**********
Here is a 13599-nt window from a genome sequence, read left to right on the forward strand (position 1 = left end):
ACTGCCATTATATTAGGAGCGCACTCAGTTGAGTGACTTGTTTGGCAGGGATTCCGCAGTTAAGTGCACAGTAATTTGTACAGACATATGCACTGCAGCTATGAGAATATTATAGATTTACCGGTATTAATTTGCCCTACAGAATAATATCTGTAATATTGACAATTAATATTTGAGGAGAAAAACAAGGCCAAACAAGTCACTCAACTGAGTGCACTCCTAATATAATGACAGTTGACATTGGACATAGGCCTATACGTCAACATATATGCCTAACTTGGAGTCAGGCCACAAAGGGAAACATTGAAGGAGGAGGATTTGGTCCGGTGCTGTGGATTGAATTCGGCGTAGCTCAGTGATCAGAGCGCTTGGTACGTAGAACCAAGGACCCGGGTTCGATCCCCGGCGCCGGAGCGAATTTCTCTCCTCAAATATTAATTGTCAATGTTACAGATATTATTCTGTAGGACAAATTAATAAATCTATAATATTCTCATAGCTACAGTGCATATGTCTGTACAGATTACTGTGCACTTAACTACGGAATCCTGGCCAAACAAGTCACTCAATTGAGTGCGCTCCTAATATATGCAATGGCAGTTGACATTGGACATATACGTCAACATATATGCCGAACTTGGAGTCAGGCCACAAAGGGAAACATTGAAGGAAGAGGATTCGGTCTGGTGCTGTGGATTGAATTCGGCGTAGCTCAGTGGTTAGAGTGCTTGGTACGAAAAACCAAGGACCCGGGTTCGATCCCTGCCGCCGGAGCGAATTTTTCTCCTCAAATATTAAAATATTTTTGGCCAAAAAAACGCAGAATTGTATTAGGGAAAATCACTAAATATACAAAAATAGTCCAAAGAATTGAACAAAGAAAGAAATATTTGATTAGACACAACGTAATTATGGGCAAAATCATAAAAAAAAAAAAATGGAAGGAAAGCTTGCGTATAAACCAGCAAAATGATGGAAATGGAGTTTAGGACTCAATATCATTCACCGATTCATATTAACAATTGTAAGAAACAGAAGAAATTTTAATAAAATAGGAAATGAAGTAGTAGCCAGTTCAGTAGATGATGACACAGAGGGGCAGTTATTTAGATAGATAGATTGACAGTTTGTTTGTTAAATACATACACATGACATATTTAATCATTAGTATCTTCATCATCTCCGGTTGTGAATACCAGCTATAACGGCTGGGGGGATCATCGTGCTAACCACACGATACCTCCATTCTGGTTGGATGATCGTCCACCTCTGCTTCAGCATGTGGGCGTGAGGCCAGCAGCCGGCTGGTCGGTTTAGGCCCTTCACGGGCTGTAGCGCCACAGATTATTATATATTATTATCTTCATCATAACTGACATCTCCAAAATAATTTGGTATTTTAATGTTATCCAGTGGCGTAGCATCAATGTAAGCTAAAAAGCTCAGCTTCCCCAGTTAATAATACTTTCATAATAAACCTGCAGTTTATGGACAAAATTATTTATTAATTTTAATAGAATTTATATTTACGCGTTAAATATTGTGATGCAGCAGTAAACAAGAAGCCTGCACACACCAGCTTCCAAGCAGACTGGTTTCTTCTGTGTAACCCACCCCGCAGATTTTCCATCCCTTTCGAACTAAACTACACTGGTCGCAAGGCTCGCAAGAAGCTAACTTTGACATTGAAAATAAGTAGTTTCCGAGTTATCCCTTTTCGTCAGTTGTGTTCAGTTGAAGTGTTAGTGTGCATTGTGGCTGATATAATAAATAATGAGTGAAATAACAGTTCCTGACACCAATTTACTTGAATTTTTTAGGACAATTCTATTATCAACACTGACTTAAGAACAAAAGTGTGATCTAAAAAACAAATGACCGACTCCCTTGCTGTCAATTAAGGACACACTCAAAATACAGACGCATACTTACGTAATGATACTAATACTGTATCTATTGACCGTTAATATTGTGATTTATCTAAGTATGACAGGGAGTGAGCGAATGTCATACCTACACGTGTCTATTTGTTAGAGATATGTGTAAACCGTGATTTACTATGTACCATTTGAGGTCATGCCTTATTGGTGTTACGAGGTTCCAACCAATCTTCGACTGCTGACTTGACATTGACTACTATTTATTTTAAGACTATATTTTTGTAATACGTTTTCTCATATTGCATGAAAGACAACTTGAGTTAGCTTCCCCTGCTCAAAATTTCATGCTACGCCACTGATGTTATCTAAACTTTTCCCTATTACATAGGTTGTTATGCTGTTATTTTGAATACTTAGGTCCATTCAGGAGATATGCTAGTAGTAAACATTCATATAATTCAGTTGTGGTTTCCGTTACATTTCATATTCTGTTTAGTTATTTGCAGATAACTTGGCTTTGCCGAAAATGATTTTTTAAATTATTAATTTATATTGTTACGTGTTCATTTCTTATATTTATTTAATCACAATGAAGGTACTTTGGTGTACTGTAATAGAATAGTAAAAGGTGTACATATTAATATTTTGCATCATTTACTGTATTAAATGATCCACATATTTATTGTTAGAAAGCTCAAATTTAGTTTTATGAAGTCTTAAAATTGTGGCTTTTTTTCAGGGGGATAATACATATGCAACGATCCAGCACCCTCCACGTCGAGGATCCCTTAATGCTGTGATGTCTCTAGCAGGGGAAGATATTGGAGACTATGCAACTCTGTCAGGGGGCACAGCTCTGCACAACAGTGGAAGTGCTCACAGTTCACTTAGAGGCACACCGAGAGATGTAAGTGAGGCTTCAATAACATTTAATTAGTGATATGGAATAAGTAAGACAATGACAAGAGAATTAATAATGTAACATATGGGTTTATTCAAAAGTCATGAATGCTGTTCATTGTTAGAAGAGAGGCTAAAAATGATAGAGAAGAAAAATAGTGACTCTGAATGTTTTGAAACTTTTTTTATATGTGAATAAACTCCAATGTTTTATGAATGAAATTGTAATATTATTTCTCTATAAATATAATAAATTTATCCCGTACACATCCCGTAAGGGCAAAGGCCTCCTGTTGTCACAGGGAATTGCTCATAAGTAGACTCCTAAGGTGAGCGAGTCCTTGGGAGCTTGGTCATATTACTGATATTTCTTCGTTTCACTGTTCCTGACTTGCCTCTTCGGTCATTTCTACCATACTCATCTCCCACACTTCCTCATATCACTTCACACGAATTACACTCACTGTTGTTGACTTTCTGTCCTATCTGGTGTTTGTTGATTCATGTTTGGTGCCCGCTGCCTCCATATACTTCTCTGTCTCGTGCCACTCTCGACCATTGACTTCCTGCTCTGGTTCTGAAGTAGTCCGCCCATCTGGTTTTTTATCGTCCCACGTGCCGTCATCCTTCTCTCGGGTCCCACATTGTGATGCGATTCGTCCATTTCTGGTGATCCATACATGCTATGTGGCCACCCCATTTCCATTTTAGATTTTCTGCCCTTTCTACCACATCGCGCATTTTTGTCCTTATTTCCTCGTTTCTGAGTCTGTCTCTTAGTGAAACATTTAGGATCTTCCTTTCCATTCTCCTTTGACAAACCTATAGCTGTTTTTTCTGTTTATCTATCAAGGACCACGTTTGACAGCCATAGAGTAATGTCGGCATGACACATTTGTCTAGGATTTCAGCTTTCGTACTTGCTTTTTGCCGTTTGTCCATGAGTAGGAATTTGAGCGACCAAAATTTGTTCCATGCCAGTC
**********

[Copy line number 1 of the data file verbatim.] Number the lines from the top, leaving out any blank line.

Here is a 13599-nt window from a genome sequence, read left to right on the forward strand (position 1 = left end):